Wednesday 7th Bill was my pupil, he arrived with a couple of rods one a greenheart, the other split bamboo, the latter, after some work would make a good tench rod, my plan was to take off all but the butt and tip guides which were agate lined, replace the intermediate guides with high bells. Today’s lesson was hoping to get Bill making a single haul cast upstream, then retrieve the line as the fly drifted downstream, conditions were not good with the wind often gusting to 20mph, Despite the conditions he was making some fish catching casts, then retrieving the line to keep in contact with the fly without causing the fly to drag. After a couple of hours I sorted lunch of toasted cheese and pickle sandwiches with mugs of tea. We had an hours lunch break where I told him more about the art of fly fishing, he was a keen pupil, I reckon when the season starts next year he will be better than the average fly angler. After a tough afternoon session with even more windy condition we packed up at 1600 hrs and headed off home.
Thursday 8th Another day of rain showers some very heavy a fast rising river, I didn’t fancy my chances but I was determined to give it a try. My problem was finding a suitable that looked as if it might hold a fish or two, as I walked the river bank I spotted a couple of small areas of water that would probably produce a fish, but it entailed a three mile walk six miles in total, I would certainly struggle to get back to my starting spot. Eventually I found an areas of slower water which I chose to fish, only one bait today that's my smelly sausage meat with a new flavour Ocean Pride, I’d often thought of trying this flavour but never got round to using it.
As I was going to fish no more than a rod length out, my choice was an Avon action rod, a copy 1939 Aerial reel without the line guard, I’d about forty yards of 6lb line, after attaching two float stops I tried on a size 4 barbless hook with a Palomar knot. Moulding a piece of plasticine around the float stop I made a cast to see if I had the weight correct, adjusting the amount several time I eventually felt it would be ideal for rolling the bait downstream. Having fished a three hour session with no interest, I chose to move to another beat. Having walked the beat and not finding a spot I thought might produce a chub I chose to call it a day.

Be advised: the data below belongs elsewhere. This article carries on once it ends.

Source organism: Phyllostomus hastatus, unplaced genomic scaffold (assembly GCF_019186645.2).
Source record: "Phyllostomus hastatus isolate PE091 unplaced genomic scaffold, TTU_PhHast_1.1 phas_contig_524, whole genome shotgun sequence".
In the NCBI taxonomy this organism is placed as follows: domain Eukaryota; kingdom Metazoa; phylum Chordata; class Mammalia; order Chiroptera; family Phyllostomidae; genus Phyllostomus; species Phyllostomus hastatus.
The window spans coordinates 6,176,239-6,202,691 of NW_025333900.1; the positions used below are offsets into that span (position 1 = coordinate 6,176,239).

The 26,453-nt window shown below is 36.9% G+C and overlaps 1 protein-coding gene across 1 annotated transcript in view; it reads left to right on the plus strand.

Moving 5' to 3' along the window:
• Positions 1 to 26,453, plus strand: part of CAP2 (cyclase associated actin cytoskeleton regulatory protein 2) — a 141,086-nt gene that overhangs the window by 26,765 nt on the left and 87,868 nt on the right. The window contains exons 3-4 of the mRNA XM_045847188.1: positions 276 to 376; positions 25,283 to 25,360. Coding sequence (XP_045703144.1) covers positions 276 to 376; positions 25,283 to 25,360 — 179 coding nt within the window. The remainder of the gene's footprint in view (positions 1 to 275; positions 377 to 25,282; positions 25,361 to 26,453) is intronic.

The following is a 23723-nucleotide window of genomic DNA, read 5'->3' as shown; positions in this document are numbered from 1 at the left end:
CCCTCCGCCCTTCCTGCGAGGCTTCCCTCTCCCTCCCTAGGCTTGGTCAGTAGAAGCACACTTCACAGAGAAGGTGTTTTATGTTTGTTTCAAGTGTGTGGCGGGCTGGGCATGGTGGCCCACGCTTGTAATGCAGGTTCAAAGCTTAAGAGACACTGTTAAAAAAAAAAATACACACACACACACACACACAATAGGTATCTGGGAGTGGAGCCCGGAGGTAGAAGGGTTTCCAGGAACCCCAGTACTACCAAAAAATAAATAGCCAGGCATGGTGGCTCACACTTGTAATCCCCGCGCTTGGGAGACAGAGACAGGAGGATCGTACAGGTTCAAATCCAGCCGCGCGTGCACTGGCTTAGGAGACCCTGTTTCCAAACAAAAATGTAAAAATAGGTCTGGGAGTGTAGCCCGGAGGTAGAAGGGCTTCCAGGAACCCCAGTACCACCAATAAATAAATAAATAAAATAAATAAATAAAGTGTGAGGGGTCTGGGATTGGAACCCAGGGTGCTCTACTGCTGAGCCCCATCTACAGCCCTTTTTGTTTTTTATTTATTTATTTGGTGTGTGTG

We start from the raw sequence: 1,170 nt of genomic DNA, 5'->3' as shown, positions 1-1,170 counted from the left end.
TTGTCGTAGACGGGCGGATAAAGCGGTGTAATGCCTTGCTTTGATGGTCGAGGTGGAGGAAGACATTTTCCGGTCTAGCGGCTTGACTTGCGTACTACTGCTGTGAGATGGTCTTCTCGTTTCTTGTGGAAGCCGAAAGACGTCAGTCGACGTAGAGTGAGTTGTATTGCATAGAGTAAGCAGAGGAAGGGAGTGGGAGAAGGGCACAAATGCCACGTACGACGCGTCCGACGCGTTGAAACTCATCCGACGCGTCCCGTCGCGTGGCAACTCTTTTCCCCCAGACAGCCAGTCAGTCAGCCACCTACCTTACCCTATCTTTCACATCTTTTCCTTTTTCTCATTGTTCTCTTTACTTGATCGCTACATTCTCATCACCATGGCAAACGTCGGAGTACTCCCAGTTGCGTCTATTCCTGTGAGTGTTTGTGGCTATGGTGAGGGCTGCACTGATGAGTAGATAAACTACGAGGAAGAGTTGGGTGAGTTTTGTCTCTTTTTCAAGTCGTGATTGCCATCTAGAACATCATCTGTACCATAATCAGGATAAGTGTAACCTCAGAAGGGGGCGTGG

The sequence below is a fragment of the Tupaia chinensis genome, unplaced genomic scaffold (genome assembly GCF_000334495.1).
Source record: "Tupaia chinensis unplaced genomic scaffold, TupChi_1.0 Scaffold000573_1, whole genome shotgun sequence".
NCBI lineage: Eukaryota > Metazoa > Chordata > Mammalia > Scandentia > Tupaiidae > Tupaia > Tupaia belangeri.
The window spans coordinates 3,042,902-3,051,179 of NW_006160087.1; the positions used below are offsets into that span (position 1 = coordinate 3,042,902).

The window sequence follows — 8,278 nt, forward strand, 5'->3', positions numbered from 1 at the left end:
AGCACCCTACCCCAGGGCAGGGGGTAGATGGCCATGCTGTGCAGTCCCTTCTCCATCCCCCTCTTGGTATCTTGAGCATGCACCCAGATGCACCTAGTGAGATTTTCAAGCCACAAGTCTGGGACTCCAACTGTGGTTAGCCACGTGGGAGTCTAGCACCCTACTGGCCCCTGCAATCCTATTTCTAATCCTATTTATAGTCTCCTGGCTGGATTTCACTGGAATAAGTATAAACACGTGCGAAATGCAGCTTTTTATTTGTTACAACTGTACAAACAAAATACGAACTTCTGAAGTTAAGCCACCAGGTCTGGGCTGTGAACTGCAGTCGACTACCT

Friday 9th I’m back on the river again this time it was more coloured and rising fast with very heavy rain showers, yes I’m a glutton for punishment, but if I wasn’t on the river what else could I do, at least I get lots of exercise, see the wildlife and get out in the fresh air, I’m not one for sitting in an armchair watching a TV screen. I chose a spot that I thought might just produce a fish, tackle and bait were as the day before, having put in a couple of free offering of sausage meat paste, I dropped the bait out a few feet downstream then sat holding the rod, slowly working the bait through the swim. At the end of the swim I would strike off the bait rebait and commence the process all over again.
Was A Kingfisher My Lucky Omen?
About half an hour later as I was talking to Dave Hurst, a kingfisher settled on a willow branch no more that six feet away, a minute later it dived returning with a bullhead, which was wacked on the branch then devoured, a few seconds later it fluffed up its feathers as if to say “That was good” a minute later it flew away, as it did so I got a pull striking I felt a fish saying to Dave “I’ve got to go I’m into a fish” as I dropped the phone in my bag. A few minutes later I netted a chub about 3lbs still the rain was beating down as the wind speed increased. Unhooking my prize I lowered the net into the water and watched it swim away. Twenty minutes later I got a second chub about the size of the first which again was quickly returned, no way was I going to get my camera out in these rough windy wet conditions. On my next cast after striking off the bait, I wound in the tackle to rebait to find something attached to the hook I was puzzled a to what it was it looked like bright gold leaf, I then recognised it as a rare golden minnow, the first I have ever seen. Thankfully the barbless hook didn’t cause it any harm as it was hooked in the tail. An hour later I packed up as the weather didn’t look like improving, so ended my week on the river.